Just like the rest of the world, at BakerRipley, we’re adjusting to our new normal during the coronavirus pandemic.
As our community looks for answers, we are beginning to shift and pivot our actions to ensure we are providing the support needed for both our staff and those we serve.
With a shifting regional landscape, different needs and situations will definitely arise. We don’t know exactly what will be asked of us, but like we have in the past, we’re committed to aiding our neighbors whatever the needs may be.
Today, we are finding new ways to support our neighbors and will continue to adjust as the situation evolves. Stay tuned to our channels for updates and information.
The following are a few examples of how our teams are adjusting to better support our neighbors.
Fab Lab Houston is out there in the front lines creating parts for face shields using our 3D printers. This is part of a regional effort to fabricate PPE for Houston.
The Fab Lab team is also working on new content and lessons that will be online next week.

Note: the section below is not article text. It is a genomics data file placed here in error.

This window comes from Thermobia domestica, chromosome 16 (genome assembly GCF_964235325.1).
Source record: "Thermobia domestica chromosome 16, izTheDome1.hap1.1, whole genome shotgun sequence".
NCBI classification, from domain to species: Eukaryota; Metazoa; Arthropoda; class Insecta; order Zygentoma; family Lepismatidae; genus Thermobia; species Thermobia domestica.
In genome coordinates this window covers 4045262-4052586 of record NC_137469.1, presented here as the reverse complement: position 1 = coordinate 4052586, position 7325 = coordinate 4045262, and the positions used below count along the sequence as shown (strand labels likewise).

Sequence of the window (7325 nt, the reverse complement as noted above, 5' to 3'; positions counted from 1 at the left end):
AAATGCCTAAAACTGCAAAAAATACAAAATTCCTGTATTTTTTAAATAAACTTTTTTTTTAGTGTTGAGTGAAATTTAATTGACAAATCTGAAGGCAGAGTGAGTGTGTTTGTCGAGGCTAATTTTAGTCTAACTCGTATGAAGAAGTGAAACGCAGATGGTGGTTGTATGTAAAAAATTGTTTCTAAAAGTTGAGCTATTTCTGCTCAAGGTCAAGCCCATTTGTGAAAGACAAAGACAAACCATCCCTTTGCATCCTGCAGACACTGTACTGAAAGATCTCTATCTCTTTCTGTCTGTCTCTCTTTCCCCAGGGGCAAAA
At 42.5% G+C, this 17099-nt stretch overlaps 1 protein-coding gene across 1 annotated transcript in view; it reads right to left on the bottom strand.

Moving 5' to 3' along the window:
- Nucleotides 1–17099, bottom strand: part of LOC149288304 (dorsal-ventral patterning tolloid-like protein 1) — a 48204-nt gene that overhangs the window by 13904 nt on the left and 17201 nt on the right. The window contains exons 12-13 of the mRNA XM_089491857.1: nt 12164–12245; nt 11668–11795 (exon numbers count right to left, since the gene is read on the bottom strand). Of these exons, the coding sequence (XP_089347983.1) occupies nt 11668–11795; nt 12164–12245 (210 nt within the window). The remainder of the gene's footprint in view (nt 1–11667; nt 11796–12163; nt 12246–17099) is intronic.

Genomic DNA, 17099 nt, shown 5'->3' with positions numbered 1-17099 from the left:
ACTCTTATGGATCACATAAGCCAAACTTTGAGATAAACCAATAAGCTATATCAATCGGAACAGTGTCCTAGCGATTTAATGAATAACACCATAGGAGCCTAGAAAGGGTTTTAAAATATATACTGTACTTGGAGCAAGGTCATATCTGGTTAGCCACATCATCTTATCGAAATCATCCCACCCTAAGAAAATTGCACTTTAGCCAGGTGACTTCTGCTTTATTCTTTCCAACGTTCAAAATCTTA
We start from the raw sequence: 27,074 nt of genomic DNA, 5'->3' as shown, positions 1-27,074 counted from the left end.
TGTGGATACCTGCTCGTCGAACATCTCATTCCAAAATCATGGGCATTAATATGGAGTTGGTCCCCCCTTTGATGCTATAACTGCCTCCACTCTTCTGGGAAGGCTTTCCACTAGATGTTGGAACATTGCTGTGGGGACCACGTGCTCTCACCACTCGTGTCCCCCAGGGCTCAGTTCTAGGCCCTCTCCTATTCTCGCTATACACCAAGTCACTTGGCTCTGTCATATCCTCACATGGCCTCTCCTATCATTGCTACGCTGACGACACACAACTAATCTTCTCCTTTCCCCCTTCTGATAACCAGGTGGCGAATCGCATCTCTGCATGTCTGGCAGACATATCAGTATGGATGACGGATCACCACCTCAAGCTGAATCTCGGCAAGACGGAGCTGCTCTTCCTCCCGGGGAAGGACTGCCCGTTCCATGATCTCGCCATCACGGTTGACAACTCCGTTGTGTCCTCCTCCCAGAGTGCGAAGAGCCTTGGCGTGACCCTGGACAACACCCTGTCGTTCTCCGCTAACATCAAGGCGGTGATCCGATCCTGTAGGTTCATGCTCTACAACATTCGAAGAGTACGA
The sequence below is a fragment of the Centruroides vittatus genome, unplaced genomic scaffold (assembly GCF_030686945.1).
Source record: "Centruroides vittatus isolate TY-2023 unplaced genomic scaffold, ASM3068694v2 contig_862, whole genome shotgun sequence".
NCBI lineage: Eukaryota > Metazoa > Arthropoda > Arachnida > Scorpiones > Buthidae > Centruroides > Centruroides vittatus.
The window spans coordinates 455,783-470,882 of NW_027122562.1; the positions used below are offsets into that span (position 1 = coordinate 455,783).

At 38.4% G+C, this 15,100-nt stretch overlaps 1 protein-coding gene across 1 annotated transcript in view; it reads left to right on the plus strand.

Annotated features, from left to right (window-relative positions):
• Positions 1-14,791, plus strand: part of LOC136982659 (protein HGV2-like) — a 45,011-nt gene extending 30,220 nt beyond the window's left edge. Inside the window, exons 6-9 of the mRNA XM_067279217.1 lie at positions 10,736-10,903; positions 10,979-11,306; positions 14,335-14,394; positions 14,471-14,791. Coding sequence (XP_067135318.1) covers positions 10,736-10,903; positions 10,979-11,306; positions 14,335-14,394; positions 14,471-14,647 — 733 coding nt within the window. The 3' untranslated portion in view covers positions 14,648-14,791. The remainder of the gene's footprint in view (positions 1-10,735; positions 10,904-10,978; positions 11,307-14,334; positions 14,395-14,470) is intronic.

Our staff is distributing food at some of our centers, a much-needed service for our neighbors. For more, you can read the KHOU story.
The Head Start schools launched virtual learning modules and sent out lesson kits to the homes of our students. This includes providing laptops for students and identifying new and innovative learning opportunities to meet their needs.
Our Small Business team continues to support our entrepreneurs via virtual classes and meetings.
Our Health & Wellness team started a telephone reassurance program, where staff and volunteers call older adults for a wellness check and to assess their needs. The team is also coming up with activities – like a newsletter with word search puzzles or online bingo – to help keep our seniors stay active and busy. The newsletter was placed inside the food boxes distributed to our neighbors, currently, BakerRipley is providing food for 2,000 seniors.
Now more than ever we must continue working to achieve equity for our neighbors who will be disproportionally impacted by the pandemic.